Monday, January 31, 2011

Memorial of Saint John Bosco, priest

(Hebrews 11:32-40; Mark 5:1-20)

Wild boars create problems. Farmers say that they destroy crops. They also threaten people. And they are not as edible as their name suggests. In the gospel when the demons possessing the man in the territory of the Gerasenes ask Jesus to send them into a herd of swine, they no doubt have nothing but mischief in mind. But they are not in control of the situation. Jesus is, and plotting the demise of the demons, he dispatches them into the pigs as requested. Immediately the swine hurl themselves into the sea thus returning the evil spirits to the watery abyss from which they are thought to originate.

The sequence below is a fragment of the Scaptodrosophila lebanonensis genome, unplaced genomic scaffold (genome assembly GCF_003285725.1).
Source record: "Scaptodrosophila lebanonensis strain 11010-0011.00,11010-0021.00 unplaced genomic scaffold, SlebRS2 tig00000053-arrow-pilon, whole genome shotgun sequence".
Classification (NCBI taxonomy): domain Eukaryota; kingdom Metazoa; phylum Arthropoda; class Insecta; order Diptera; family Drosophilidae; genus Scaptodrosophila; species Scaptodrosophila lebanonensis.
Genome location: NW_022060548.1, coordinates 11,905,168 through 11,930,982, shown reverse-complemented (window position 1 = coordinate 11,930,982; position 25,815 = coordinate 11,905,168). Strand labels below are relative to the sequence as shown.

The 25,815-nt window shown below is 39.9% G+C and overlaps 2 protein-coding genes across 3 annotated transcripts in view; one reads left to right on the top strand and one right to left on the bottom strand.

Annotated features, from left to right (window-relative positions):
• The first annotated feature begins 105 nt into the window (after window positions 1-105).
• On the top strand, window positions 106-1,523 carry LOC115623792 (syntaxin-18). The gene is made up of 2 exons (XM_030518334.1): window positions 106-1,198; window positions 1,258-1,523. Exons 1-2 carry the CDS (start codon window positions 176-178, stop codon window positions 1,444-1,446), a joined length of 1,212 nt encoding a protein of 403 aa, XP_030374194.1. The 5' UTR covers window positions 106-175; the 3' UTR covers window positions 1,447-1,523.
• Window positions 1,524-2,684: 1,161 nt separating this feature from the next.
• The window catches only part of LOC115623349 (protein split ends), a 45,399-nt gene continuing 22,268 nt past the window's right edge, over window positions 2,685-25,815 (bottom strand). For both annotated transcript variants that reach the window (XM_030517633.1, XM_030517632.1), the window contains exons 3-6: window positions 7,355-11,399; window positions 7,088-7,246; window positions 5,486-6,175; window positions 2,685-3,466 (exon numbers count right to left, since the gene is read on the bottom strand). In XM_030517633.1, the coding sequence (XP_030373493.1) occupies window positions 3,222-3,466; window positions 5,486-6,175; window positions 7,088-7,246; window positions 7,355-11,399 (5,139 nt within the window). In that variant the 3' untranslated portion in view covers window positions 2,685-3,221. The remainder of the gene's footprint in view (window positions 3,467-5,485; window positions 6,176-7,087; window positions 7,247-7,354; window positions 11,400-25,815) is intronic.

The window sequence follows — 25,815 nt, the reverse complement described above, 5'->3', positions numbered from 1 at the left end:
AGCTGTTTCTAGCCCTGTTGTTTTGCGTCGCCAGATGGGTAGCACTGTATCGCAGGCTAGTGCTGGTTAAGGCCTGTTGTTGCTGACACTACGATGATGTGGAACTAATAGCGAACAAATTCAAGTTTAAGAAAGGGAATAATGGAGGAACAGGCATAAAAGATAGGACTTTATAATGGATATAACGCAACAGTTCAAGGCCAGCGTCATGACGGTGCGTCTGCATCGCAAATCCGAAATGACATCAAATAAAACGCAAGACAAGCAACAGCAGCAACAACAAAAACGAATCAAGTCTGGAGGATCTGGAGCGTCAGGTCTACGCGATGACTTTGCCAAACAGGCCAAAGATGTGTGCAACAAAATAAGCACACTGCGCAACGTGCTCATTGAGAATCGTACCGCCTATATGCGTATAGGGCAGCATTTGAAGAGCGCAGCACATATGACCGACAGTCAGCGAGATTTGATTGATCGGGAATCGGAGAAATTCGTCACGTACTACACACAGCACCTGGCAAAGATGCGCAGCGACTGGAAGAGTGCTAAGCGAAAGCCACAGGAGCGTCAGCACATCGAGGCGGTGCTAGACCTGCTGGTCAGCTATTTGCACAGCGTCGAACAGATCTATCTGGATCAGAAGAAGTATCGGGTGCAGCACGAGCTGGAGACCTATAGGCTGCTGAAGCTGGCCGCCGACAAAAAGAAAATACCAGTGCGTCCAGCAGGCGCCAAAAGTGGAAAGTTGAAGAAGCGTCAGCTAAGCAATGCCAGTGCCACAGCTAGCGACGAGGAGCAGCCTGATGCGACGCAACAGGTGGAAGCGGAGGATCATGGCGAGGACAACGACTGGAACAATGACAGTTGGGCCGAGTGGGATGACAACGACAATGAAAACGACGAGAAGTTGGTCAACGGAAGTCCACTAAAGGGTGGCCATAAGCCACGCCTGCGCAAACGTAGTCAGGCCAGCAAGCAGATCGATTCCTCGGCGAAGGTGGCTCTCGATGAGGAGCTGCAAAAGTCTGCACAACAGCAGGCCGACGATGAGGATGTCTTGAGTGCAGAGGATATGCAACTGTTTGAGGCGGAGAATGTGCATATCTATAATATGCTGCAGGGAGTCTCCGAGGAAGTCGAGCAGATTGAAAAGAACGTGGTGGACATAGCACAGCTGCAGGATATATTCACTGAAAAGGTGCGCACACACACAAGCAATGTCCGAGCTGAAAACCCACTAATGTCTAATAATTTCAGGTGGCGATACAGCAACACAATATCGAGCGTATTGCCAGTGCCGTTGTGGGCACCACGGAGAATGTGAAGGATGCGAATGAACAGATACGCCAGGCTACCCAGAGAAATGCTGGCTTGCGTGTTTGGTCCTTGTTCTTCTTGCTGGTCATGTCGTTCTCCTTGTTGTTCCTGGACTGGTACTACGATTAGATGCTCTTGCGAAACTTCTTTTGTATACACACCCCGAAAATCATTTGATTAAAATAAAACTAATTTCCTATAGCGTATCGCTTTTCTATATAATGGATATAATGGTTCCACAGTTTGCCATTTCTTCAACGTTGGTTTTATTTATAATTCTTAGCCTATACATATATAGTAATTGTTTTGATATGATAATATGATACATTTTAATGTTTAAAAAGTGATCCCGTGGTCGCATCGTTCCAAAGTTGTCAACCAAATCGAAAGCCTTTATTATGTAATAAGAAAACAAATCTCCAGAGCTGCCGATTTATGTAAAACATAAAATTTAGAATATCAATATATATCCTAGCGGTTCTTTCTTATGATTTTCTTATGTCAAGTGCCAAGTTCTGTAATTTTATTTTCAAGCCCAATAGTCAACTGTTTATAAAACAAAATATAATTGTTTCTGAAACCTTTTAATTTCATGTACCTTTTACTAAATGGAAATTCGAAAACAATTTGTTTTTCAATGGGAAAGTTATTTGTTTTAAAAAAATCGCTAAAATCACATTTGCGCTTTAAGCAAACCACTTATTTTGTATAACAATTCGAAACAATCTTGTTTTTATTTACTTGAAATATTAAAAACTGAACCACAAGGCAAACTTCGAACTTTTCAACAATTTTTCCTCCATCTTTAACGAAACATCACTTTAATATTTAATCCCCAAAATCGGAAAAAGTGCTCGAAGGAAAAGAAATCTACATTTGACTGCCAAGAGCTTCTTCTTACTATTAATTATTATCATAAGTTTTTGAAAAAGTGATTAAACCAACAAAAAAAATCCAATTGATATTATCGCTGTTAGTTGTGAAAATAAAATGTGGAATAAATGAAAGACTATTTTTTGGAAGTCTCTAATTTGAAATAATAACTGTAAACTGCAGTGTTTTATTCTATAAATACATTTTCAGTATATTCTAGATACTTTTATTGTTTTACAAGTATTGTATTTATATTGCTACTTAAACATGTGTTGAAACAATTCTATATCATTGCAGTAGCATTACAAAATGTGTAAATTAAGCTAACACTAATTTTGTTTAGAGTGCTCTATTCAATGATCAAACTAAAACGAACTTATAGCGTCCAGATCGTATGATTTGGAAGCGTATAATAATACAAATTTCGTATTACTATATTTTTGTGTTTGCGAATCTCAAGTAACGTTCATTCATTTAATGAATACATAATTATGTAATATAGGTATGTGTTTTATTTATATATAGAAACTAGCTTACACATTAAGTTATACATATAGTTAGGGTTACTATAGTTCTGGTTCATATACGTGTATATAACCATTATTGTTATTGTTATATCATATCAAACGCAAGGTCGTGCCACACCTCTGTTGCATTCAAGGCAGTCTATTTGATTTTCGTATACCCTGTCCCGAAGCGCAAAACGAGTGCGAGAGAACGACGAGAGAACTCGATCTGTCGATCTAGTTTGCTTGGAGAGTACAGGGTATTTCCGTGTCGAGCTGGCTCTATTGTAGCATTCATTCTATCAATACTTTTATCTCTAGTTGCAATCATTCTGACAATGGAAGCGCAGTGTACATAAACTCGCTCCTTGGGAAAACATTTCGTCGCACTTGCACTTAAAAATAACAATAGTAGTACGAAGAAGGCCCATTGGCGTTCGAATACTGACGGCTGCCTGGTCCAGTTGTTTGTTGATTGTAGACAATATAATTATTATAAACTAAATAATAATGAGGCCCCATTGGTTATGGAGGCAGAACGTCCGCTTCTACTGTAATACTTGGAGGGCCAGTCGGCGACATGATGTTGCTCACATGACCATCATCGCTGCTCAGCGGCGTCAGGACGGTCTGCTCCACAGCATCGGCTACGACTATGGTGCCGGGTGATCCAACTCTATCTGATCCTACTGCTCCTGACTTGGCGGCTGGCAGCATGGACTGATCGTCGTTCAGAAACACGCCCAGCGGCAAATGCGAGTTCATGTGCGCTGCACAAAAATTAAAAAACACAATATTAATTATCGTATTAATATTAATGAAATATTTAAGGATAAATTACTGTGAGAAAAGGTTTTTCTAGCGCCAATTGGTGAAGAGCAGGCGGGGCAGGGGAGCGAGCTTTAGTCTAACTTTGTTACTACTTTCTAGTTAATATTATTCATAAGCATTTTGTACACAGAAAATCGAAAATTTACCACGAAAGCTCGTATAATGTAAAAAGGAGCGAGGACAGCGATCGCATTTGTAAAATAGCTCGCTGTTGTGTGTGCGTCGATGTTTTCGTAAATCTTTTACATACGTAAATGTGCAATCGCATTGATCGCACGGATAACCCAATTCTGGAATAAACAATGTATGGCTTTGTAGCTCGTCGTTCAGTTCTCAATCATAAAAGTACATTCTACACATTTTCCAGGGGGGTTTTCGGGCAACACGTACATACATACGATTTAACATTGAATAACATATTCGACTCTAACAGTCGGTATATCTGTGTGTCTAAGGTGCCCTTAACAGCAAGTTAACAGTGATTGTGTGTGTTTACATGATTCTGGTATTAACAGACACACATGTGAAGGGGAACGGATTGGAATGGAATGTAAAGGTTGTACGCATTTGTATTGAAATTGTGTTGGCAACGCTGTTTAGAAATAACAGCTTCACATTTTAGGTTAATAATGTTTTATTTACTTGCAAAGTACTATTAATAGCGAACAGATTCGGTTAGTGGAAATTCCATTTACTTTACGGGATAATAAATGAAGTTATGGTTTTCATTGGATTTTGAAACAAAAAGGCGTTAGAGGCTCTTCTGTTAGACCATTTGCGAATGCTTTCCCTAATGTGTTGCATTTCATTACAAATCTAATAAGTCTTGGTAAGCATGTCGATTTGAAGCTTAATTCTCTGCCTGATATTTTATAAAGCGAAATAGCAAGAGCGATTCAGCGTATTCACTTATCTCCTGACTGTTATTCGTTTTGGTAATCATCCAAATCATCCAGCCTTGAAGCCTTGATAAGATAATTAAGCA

Once again Jesus demonstrates that he is the rock on whom we can count in trials. Here he reveals himself in charge of foreign territories as well as where we usually encounter him. He will save us wherever we are and from whatever fury breaks upon us. In Left to Tell Immaculée Ilibagiza tells the story of how Jesus protected her during the Rwandan genocide.

“But does appealing to Jesus always achieve the desired end?” we ask quite honestly and realistically. Christian wisdom suggests a somewhat unnerving answer. By faith we know him as the gracious Lord of the universe. His desires are always honored, but those desires may not be exactly ours. As we pray, “Deliver us from evil,” we must remember that we have already resigned ourselves to his discretion by having said, “Thy will be done.”